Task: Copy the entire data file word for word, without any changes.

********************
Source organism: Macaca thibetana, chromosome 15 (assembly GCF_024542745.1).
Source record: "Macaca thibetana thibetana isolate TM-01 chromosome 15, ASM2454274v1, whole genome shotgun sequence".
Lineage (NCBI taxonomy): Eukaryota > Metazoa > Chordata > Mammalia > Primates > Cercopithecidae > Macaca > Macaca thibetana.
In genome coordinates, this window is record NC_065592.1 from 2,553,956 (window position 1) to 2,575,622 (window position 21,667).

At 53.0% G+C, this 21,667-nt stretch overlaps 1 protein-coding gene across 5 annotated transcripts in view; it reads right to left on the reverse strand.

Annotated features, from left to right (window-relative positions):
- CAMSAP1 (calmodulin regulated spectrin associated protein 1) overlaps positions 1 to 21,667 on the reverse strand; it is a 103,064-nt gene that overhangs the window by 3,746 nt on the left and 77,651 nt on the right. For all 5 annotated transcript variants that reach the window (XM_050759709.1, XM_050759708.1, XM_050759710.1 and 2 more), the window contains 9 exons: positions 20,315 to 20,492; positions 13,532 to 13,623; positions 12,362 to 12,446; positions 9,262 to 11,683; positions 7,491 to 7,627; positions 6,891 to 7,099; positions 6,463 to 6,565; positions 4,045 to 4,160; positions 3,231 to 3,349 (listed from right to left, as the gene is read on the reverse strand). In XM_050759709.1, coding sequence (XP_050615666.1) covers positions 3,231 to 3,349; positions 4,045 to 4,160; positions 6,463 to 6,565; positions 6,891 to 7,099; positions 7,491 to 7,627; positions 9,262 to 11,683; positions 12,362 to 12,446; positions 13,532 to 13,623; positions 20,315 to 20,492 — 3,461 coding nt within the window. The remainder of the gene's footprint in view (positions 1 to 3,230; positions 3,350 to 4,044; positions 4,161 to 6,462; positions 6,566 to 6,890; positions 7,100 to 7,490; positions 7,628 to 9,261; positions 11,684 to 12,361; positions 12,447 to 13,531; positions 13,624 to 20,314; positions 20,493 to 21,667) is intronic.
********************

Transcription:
Source organism: Macaca thibetana, chromosome 15 (assembly GCF_024542745.1).
Source record: "Macaca thibetana thibetana isolate TM-01 chromosome 15, ASM2454274v1, whole genome shotgun sequence".
Lineage (NCBI taxonomy): Eukaryota > Metazoa > Chordata > Mammalia > Primates > Cercopithecidae > Macaca > Macaca thibetana.
In genome coordinates, this window is record NC_065592.1 from 2,553,956 (window position 1) to 2,575,622 (window position 21,667).

At 53.0% G+C, this 21,667-nt stretch overlaps 1 protein-coding gene across 5 annotated transcripts in view; it reads right to left on the reverse strand.

Annotated features, from left to right (window-relative positions):
- CAMSAP1 (calmodulin regulated spectrin associated protein 1) overlaps positions 1 to 21,667 on the reverse strand; it is a 103,064-nt gene that overhangs the window by 3,746 nt on the left and 77,651 nt on the right. For all 5 annotated transcript variants that reach the window (XM_050759709.1, XM_050759708.1, XM_050759710.1 and 2 more), the window contains 9 exons: positions 20,315 to 20,492; positions 13,532 to 13,623; positions 12,362 to 12,446; positions 9,262 to 11,683; positions 7,491 to 7,627; positions 6,891 to 7,099; positions 6,463 to 6,565; positions 4,045 to 4,160; positions 3,231 to 3,349 (listed from right to left, as the gene is read on the reverse strand). In XM_050759709.1, coding sequence (XP_050615666.1) covers positions 3,231 to 3,349; positions 4,045 to 4,160; positions 6,463 to 6,565; positions 6,891 to 7,099; positions 7,491 to 7,627; positions 9,262 to 11,683; positions 12,362 to 12,446; positions 13,532 to 13,623; positions 20,315 to 20,492 — 3,461 coding nt within the window. The remainder of the gene's footprint in view (positions 1 to 3,230; positions 3,350 to 4,044; positions 4,161 to 6,462; positions 6,566 to 6,890; positions 7,100 to 7,490; positions 7,628 to 9,261; positions 11,684 to 12,361; positions 12,447 to 13,531; positions 13,624 to 20,314; positions 20,493 to 21,667) is intronic.